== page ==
In 1783 the duke of Richmond succeeded Glenie’s patron, the Marquis Townshend, in the master-generalship f the ordnance. To prevent such a national misfortune as had happened in 1779, when the navy of England was obliged to take refuge in the Bristol Channel from the combined fleets of France and Spain, which had menaced the dockyard of Plymouth, and insulted the whole coast, his grace had conceived the romantic idea of fortifying all our naval arsenals, and strengthening every important maritime station, instead of increasing the navy, and creating a new nursery for our seamen. This absurd scheme had met with the approbation of several officers and engineers; and, from Mr. Glenie’s high scientific reputation, the duke was desirous of obtaining his sanction to the plan. He accordingly consulted him on the subject, when he unhesitatingly declared the scheme extravagant and impracticable, and advised his grace to abandon it altogether. At the request of Mr. Courtenay, the secretary fo the Marquis Townshend, at whose house Mr. Glenie was residing for a few days, the latter was induced to write his famous pamphlet against it, entitled ‘A Short Essay;’ which was no sooner published than it occupied exclusively the attention of all parties. In this celebrated publication, which passed through several editions, he demonstrated that extended lines produce prolonged weakness, not strength; and that the troops cooped up within the proposed fortifications would be far more formidable, as an active and moveable force, against an invading enemy, than confined in their redoubts. He also showed, by a correct and careful estimate, that the sum necessary for the execution of the duke’s scheme, being no less than forty or fifty millions, would exceed the whole capital required for building a new and complete fleet, superior to that of any nation on earth. The duke published an unsatisfactory reply to Mr. Glenie’s pamphlet; and his proposal was soon after negatived in parliament.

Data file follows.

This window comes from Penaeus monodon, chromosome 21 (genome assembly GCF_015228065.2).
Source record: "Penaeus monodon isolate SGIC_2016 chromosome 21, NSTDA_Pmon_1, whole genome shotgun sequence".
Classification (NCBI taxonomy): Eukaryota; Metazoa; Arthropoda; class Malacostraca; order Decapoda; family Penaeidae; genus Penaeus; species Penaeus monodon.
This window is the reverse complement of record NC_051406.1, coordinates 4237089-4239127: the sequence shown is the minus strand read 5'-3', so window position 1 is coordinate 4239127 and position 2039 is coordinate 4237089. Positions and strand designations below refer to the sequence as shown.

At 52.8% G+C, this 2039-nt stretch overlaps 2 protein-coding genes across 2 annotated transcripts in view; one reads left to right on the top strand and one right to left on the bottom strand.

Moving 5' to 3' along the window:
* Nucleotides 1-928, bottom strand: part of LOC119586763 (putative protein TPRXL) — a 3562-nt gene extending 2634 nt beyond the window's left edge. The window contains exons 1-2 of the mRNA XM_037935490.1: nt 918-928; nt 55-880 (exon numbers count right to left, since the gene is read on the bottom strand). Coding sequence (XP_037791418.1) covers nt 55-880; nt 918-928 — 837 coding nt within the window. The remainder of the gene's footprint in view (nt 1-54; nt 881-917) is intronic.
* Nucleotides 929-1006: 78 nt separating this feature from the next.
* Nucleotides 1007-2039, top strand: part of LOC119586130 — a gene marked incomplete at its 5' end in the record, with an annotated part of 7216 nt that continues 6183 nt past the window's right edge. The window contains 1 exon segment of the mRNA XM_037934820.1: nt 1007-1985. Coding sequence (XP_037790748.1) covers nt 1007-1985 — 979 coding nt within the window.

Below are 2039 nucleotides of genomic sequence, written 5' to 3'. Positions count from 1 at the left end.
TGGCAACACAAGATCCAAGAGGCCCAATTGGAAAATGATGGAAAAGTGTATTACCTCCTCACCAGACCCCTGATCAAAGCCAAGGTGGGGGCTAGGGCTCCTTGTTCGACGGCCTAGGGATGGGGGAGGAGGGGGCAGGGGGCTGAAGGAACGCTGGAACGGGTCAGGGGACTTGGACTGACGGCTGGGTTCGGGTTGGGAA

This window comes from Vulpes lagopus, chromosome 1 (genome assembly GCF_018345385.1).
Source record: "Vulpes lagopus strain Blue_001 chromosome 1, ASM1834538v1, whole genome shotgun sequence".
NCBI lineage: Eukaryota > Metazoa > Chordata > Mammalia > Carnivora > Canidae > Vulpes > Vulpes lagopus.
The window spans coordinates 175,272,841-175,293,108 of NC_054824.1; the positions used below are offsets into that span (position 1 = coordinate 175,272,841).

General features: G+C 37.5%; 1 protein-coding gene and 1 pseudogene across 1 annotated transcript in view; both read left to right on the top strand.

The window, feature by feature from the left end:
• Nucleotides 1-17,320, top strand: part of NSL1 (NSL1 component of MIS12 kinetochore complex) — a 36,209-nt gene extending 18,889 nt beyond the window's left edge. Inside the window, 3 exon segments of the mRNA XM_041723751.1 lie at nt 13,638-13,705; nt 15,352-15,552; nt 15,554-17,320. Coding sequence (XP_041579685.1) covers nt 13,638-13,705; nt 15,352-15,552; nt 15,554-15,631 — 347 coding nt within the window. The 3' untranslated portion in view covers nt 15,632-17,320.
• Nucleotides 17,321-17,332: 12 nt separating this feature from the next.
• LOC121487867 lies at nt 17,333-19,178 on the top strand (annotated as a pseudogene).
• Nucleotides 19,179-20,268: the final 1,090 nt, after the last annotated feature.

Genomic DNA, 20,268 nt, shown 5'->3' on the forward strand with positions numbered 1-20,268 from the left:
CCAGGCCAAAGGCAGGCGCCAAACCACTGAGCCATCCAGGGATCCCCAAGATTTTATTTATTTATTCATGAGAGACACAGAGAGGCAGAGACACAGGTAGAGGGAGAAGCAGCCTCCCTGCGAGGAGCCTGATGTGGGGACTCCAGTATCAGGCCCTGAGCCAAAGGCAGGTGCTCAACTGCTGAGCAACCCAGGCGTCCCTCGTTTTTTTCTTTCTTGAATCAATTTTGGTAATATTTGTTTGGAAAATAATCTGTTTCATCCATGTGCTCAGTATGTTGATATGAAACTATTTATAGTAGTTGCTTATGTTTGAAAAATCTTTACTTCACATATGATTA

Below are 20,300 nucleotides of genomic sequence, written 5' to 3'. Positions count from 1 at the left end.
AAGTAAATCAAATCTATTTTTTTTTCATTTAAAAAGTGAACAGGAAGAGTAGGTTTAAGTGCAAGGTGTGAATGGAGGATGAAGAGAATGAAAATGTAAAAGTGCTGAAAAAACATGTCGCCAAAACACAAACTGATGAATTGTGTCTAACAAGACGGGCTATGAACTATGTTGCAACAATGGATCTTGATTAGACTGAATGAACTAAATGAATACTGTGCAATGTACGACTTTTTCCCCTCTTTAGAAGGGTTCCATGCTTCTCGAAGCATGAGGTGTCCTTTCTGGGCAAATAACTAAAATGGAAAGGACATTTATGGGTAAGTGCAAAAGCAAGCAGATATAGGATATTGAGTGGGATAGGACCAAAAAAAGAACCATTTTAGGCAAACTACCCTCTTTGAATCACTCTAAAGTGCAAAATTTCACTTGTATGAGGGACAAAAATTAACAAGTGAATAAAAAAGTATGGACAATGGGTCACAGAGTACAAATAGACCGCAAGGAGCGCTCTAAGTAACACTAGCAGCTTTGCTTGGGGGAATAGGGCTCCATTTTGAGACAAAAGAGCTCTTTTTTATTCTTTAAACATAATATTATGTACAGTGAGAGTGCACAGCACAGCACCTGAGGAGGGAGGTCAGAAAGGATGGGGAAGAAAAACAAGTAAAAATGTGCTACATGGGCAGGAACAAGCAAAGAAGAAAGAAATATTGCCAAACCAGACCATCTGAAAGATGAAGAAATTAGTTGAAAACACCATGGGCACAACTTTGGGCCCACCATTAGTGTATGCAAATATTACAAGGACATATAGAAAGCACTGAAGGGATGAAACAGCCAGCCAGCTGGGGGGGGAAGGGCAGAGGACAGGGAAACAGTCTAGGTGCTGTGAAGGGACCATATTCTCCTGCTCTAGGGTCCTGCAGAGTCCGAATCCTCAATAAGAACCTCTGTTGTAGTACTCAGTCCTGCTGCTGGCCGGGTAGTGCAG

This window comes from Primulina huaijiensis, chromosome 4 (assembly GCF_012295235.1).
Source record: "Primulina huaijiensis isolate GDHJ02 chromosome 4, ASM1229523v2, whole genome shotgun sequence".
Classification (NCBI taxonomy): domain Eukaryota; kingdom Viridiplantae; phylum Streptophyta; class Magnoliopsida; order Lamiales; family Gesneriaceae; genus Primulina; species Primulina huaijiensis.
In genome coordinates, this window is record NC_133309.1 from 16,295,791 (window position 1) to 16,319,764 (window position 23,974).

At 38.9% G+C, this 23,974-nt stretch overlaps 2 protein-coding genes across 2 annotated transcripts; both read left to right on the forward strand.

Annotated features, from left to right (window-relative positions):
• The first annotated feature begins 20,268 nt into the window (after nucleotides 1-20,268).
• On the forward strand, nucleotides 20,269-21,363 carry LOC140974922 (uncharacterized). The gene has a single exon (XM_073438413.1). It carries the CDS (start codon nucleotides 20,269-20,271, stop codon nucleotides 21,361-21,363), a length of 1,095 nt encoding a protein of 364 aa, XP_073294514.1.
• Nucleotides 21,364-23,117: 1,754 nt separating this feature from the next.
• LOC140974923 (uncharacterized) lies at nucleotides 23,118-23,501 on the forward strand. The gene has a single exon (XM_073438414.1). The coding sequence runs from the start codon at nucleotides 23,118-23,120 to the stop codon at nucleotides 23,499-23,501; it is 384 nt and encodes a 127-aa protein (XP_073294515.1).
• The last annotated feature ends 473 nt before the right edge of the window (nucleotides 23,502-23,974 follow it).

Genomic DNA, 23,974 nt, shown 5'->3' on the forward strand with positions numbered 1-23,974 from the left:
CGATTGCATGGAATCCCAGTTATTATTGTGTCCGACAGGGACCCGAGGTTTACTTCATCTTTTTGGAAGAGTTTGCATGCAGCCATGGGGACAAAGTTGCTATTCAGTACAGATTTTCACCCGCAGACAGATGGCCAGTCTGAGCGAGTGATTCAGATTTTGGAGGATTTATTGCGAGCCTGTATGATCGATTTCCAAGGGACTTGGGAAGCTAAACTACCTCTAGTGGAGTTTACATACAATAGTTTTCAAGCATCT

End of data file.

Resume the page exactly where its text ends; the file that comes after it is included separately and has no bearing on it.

Being now deprived of all hopes of promotion, and treated with neglect by his superiors, Mr. Glenie, resigning his commission, emigrated with his wife and children to New Brunswick, where he purchased a large tract of land, and was elected a representative to the House of Assembly. Soon after he became a contractor for ship timber and masts for government, but both he and his partner, who is said to have been possessed of considerable wealth, were ruined by the speculation. Compelled to return to England, he obtained an introduction to the earl of Chatham, then master-general of the Ordnance, who, not being able to employ him, retained him as engineer extraordinary. By his recommendation, however, Glenie was soon afterwards appointed by the East India Company instructor of the cadets at the establishment formed for its young artillery officers, with a salary and emoluments amounting to about £400 per annum. Unfortunately for him, he was one of the witnesses summoned in the famous trial in which the duke of York and Mrs. Clarke were concerned, and his evidence having given offence to his royal highness, he was soon afterwards dismissed from his situation.